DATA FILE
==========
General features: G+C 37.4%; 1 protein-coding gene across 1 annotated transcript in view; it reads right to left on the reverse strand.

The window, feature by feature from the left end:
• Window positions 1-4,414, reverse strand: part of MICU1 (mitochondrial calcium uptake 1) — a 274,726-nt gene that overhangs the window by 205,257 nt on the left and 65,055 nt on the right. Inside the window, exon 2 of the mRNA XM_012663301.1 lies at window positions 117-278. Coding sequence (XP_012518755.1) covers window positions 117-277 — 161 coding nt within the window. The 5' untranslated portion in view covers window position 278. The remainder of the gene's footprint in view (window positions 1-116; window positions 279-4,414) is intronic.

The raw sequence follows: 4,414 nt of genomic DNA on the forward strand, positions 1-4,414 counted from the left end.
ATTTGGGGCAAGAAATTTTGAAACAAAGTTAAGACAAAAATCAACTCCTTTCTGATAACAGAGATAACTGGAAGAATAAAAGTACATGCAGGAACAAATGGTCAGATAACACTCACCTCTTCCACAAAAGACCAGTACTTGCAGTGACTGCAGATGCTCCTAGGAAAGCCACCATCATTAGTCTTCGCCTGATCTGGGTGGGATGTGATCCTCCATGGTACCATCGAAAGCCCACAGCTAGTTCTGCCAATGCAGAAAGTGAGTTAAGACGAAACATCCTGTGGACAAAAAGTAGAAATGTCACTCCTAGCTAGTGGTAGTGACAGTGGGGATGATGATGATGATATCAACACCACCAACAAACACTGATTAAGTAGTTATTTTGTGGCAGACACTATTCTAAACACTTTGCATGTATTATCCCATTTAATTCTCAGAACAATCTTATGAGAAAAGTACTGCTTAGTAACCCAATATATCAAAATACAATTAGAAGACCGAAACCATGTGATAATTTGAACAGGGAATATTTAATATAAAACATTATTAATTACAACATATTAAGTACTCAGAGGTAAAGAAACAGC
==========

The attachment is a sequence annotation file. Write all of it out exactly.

General features: G+C 37.4%; 1 protein-coding gene across 1 annotated transcript in view; it reads right to left on the reverse strand.

The window, feature by feature from the left end:
• Window positions 1-4,414, reverse strand: part of MICU1 (mitochondrial calcium uptake 1) — a 274,726-nt gene that overhangs the window by 205,257 nt on the left and 65,055 nt on the right. Inside the window, exon 2 of the mRNA XM_012663301.1 lies at window positions 117-278. Coding sequence (XP_012518755.1) covers window positions 117-277 — 161 coding nt within the window. The 5' untranslated portion in view covers window position 278. The remainder of the gene's footprint in view (window positions 1-116; window positions 279-4,414) is intronic.

The raw sequence follows: 4,414 nt of genomic DNA on the forward strand, positions 1-4,414 counted from the left end.
ATTTGGGGCAAGAAATTTTGAAACAAAGTTAAGACAAAAATCAACTCCTTTCTGATAACAGAGATAACTGGAAGAATAAAAGTACATGCAGGAACAAATGGTCAGATAACACTCACCTCTTCCACAAAAGACCAGTACTTGCAGTGACTGCAGATGCTCCTAGGAAAGCCACCATCATTAGTCTTCGCCTGATCTGGGTGGGATGTGATCCTCCATGGTACCATCGAAAGCCCACAGCTAGTTCTGCCAATGCAGAAAGTGAGTTAAGACGAAACATCCTGTGGACAAAAAGTAGAAATGTCACTCCTAGCTAGTGGTAGTGACAGTGGGGATGATGATGATGATATCAACACCACCAACAAACACTGATTAAGTAGTTATTTTGTGGCAGACACTATTCTAAACACTTTGCATGTATTATCCCATTTAATTCTCAGAACAATCTTATGAGAAAAGTACTGCTTAGTAACCCAATATATCAAAATACAATTAGAAGACCGAAACCATGTGATAATTTGAACAGGGAATATTTAATATAAAACATTATTAATTACAACATATTAAGTACTCAGAGGTAAAGAAACAGC